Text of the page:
In 2012, Europe banned the use of barren battery cages, which supported an increase in free range, barn and aviary systems, and development of enriched or furnished cages, especially in the UK. The benefits of the furnished cage, compared with the conventional cage, revolve primarily around the ability of the layers to express a larger repertoire of behaviours. Lay et al. (2011) completed a review in the UK of hen welfare from different production systems and concluded that mortality was generally lower in furnished cages, compared with conventional cages and non-cage systems, but that hens experienced stress in all housing systems. Ultimately, no single production system ranked highly for the welfare parameters measured in the hens.
Free range definition and certification
The confusion surrounding the definition of free range, affects not just producers, but also consumers when buying free range products. Animal welfare certification schemes have been developed to support people to make informed choices on the animal-derived food products they purchase. However, there are a large number of voluntary certification schemes with differing standards, requirements and costs, which can be confusing, both for those wanting to sell food products under these schemes, but also for consumers purchasing those products. In 2011, the Farm Animal Welfare Committee suggested that many consumers in the UK were motivated by animal welfare, but were confused by the information provided, leading to frustration when buying. In a review of Animal Welfare Quality Assurance systems in the UK and Europe, various supermarkets were addressing whether to develop their own welfare schemes. One of the stated risks was that a multitude of schemes with different standards could be developed, (Martin & Blache, 2014), which may confuse consumers further.
Australia has important environmental conditions, which will contribute to the direction poultry farming takes in the future. Issues such as water management, drought and high temperatures; vegetation requirements, energy use and recycling of waste materials will need to be addressed. For example, ensuring that litter remains friable for the life of the meat chicken flock is of major concern at the moment, and there is also a need to ensure that litter, once removed from the shed, is appropriate for re-use in other systems for recycling. There is also investigation into the possibility of reusing litter between flocks to ensure associated costs are kept low, but also to ensure sustainability of that litter resource in the long run. As technology changes, the industry needs to be in a position to take advantage of potential benefits, be they related to production, animal welfare or sustainability of the industry. For example, lighting technology (which has associated cost savings) may contribute toward improved bird welfare.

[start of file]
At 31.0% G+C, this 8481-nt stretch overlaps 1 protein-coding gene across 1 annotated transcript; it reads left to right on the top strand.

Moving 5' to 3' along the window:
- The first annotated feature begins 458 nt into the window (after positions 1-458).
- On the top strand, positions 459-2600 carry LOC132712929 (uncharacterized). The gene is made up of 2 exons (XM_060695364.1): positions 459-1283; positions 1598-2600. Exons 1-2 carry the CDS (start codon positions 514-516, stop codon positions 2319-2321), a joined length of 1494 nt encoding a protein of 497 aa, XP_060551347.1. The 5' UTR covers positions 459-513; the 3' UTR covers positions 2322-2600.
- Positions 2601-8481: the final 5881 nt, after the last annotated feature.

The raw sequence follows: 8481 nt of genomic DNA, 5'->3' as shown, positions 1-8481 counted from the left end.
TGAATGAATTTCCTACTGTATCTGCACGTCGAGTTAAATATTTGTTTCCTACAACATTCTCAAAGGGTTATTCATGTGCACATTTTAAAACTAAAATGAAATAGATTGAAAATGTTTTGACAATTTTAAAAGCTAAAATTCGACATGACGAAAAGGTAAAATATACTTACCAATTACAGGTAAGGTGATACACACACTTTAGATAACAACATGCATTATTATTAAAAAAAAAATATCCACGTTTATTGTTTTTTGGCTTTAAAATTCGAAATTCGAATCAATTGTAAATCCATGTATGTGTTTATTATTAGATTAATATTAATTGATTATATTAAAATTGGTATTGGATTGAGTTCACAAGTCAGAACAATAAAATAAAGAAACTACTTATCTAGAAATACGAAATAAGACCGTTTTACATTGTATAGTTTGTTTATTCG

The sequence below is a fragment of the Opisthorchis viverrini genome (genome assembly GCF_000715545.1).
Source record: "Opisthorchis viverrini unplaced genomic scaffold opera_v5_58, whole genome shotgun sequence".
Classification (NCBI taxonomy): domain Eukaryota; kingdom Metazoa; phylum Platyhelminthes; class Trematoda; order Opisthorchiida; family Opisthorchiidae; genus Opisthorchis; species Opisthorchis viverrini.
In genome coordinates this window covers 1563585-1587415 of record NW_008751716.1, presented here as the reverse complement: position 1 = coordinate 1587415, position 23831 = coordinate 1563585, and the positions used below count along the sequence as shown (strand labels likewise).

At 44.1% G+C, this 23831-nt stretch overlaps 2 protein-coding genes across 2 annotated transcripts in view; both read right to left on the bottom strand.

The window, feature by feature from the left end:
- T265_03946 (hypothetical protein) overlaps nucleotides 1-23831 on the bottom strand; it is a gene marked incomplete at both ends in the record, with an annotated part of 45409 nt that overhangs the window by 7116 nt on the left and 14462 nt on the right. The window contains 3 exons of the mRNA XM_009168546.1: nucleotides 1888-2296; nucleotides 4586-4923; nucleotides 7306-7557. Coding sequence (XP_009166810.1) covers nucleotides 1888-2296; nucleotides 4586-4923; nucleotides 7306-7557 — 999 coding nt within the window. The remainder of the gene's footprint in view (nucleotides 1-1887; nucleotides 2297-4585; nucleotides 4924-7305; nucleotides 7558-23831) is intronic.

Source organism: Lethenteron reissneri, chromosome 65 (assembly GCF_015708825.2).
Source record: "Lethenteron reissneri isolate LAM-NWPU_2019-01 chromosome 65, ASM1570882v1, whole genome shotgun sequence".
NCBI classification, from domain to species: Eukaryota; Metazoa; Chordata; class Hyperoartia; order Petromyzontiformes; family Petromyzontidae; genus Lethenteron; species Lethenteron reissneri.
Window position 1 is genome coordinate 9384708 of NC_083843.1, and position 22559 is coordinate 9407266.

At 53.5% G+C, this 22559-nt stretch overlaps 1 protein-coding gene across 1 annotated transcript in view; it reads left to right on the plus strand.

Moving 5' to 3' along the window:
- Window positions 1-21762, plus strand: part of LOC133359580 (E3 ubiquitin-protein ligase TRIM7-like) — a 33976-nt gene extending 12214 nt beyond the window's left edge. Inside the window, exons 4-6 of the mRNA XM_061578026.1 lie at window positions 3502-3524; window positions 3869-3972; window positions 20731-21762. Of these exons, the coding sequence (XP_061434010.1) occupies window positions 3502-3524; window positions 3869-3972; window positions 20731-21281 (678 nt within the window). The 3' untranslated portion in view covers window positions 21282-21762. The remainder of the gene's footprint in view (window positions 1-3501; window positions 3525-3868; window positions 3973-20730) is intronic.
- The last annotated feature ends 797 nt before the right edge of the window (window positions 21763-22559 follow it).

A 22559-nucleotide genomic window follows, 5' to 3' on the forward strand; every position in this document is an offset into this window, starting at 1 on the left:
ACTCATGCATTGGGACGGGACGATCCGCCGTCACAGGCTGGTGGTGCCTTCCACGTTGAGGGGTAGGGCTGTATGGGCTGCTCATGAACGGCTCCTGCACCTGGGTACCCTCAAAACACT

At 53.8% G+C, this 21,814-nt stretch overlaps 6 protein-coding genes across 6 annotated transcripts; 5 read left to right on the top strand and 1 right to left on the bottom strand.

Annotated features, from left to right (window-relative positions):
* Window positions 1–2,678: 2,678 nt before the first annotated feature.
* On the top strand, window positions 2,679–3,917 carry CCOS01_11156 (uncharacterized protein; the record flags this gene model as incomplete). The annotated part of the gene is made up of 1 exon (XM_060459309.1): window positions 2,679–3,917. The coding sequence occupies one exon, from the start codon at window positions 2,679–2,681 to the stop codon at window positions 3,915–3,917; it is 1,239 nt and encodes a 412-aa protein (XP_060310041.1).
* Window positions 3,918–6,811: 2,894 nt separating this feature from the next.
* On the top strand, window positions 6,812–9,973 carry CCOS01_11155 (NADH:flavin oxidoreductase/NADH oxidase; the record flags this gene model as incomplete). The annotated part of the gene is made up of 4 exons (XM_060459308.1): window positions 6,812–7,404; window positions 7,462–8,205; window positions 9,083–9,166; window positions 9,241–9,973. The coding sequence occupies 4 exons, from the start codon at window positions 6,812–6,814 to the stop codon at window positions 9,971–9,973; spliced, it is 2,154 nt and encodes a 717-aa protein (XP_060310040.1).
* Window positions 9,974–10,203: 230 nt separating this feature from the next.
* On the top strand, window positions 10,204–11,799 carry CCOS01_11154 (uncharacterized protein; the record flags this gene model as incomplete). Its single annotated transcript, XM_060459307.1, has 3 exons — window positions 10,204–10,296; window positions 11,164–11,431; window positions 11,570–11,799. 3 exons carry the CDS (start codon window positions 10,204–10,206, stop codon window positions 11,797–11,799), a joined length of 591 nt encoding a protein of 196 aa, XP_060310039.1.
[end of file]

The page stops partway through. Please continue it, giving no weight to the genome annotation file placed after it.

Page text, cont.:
Obtaining sound, science-based evidence before implementing changes across industry is essential. Past research has shown there are challenges when moving from one system to another, especially if it involves free range, as environmental complexity bring associated risk.
Additionally, understanding how the modern bird breeds (layers and meat chickens) adapt to new non-cage systems is an area of interest. Potential research into alternative systems, such as the Rondeel™ system, adapted to Australian conditions, might offer an alternative strategy as a compromise.
Priority in ensuring that the definition of outdoor stocking density has relevant scientific evidence behind its implementation is important, especially if new animal welfare standards are to be developed for new alternative production systems. Ensuring the certification schemes are relevant, appropriate and easy to understand is a major consideration and part of this comes from education of the public regarding the poultry industry, including the positives, negatives, risks and challenges associated with non-cage and free range systems.
Currently, the environmental footprint (including water use) of the poultry industry is relatively small in comparison with some other livestock production systems (Mekonnen & Hoekstra, 2010). However, a move toward increasing numbers of free range poultry systems may change this balance. Understanding issues associated with sustainability of the industry in the face of increased numbers of free range farms, their ability to provide for consumer demand, changing resource requirements, in relation to the unique and variable climatic zones in Australia, is an area where more research is required. Changes in technology should also be considered where possible. For example, these may include new lighting techniques that support lower energy consumption and better animal welfare.
Presented at the “Australian Poultry Science Symposium”, New South Wales, Australia